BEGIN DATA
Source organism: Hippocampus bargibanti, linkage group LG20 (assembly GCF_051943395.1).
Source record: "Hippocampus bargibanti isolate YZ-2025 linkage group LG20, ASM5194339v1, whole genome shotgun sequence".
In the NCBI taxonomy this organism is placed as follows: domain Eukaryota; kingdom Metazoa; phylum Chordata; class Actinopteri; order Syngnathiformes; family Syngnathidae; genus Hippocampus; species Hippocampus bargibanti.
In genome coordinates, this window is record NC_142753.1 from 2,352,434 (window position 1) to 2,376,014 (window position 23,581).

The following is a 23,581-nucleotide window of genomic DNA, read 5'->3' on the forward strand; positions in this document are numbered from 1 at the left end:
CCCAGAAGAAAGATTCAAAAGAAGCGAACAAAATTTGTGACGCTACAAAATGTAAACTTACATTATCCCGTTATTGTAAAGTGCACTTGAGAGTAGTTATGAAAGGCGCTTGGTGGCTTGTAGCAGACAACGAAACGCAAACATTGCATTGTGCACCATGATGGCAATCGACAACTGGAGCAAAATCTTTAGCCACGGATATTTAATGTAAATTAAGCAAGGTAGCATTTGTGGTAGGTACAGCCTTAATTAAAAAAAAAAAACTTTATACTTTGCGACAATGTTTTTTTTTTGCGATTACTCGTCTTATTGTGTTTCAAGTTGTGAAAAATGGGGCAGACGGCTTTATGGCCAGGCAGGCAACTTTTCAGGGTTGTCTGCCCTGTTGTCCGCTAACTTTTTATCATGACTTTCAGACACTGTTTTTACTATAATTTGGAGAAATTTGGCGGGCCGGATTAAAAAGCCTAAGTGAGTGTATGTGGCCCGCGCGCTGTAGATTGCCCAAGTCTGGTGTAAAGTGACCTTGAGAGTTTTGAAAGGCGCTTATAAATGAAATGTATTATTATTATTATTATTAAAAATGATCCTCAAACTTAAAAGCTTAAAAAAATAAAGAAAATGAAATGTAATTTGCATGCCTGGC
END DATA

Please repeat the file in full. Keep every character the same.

Source organism: Hippocampus bargibanti, linkage group LG20 (assembly GCF_051943395.1).
Source record: "Hippocampus bargibanti isolate YZ-2025 linkage group LG20, ASM5194339v1, whole genome shotgun sequence".
In the NCBI taxonomy this organism is placed as follows: domain Eukaryota; kingdom Metazoa; phylum Chordata; class Actinopteri; order Syngnathiformes; family Syngnathidae; genus Hippocampus; species Hippocampus bargibanti.
In genome coordinates, this window is record NC_142753.1 from 2,352,434 (window position 1) to 2,376,014 (window position 23,581).

The following is a 23,581-nucleotide window of genomic DNA, read 5'->3' on the forward strand; positions in this document are numbered from 1 at the left end:
CCCAGAAGAAAGATTCAAAAGAAGCGAACAAAATTTGTGACGCTACAAAATGTAAACTTACATTATCCCGTTATTGTAAAGTGCACTTGAGAGTAGTTATGAAAGGCGCTTGGTGGCTTGTAGCAGACAACGAAACGCAAACATTGCATTGTGCACCATGATGGCAATCGACAACTGGAGCAAAATCTTTAGCCACGGATATTTAATGTAAATTAAGCAAGGTAGCATTTGTGGTAGGTACAGCCTTAATTAAAAAAAAAAAACTTTATACTTTGCGACAATGTTTTTTTTTTGCGATTACTCGTCTTATTGTGTTTCAAGTTGTGAAAAATGGGGCAGACGGCTTTATGGCCAGGCAGGCAACTTTTCAGGGTTGTCTGCCCTGTTGTCCGCTAACTTTTTATCATGACTTTCAGACACTGTTTTTACTATAATTTGGAGAAATTTGGCGGGCCGGATTAAAAAGCCTAAGTGAGTGTATGTGGCCCGCGCGCTGTAGATTGCCCAAGTCTGGTGTAAAGTGACCTTGAGAGTTTTGAAAGGCGCTTATAAATGAAATGTATTATTATTATTATTATTAAAAATGATCCTCAAACTTAAAAGCTTAAAAAAATAAAGAAAATGAAATGTAATTTGCATGCCTGGC